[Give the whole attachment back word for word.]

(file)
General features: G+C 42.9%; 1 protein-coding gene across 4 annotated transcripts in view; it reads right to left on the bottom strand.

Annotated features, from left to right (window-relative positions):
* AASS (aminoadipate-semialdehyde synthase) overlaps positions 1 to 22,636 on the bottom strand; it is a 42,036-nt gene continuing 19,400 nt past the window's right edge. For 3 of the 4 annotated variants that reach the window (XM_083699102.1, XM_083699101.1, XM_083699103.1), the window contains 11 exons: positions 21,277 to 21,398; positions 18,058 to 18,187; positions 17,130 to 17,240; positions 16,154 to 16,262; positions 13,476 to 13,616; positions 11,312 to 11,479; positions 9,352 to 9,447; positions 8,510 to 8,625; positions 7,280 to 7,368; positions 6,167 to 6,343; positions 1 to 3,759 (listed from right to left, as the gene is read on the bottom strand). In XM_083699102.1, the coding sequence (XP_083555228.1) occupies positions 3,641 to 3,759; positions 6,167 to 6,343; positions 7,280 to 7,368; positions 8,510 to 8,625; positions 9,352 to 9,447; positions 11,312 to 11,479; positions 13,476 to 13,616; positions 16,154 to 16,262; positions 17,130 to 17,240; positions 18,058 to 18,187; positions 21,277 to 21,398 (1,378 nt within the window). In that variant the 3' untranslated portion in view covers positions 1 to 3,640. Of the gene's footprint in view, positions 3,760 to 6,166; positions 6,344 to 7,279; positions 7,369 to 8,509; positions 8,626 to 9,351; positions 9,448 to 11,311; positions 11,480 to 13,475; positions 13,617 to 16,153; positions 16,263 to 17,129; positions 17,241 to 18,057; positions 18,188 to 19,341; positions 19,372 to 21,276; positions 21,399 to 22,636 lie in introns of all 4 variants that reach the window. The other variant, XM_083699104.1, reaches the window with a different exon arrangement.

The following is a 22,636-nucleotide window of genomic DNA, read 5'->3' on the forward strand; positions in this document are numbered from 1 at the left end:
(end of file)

General features: G+C 42.9%; 1 protein-coding gene across 4 annotated transcripts in view; it reads right to left on the bottom strand.

Annotated features, from left to right (window-relative positions):
* AASS (aminoadipate-semialdehyde synthase) overlaps positions 1 to 22,636 on the bottom strand; it is a 42,036-nt gene continuing 19,400 nt past the window's right edge. For 3 of the 4 annotated variants that reach the window (XM_083699102.1, XM_083699101.1, XM_083699103.1), the window contains 11 exons: positions 21,277 to 21,398; positions 18,058 to 18,187; positions 17,130 to 17,240; positions 16,154 to 16,262; positions 13,476 to 13,616; positions 11,312 to 11,479; positions 9,352 to 9,447; positions 8,510 to 8,625; positions 7,280 to 7,368; positions 6,167 to 6,343; positions 1 to 3,759 (listed from right to left, as the gene is read on the bottom strand). In XM_083699102.1, the coding sequence (XP_083555228.1) occupies positions 3,641 to 3,759; positions 6,167 to 6,343; positions 7,280 to 7,368; positions 8,510 to 8,625; positions 9,352 to 9,447; positions 11,312 to 11,479; positions 13,476 to 13,616; positions 16,154 to 16,262; positions 17,130 to 17,240; positions 18,058 to 18,187; positions 21,277 to 21,398 (1,378 nt within the window). In that variant the 3' untranslated portion in view covers positions 1 to 3,640. Of the gene's footprint in view, positions 3,760 to 6,166; positions 6,344 to 7,279; positions 7,369 to 8,509; positions 8,626 to 9,351; positions 9,448 to 11,311; positions 11,480 to 13,475; positions 13,617 to 16,153; positions 16,263 to 17,129; positions 17,241 to 18,057; positions 18,188 to 19,341; positions 19,372 to 21,276; positions 21,399 to 22,636 lie in introns of all 4 variants that reach the window. The other variant, XM_083699104.1, reaches the window with a different exon arrangement.

The following is a 22,636-nucleotide window of genomic DNA, read 5'->3' on the forward strand; positions in this document are numbered from 1 at the left end: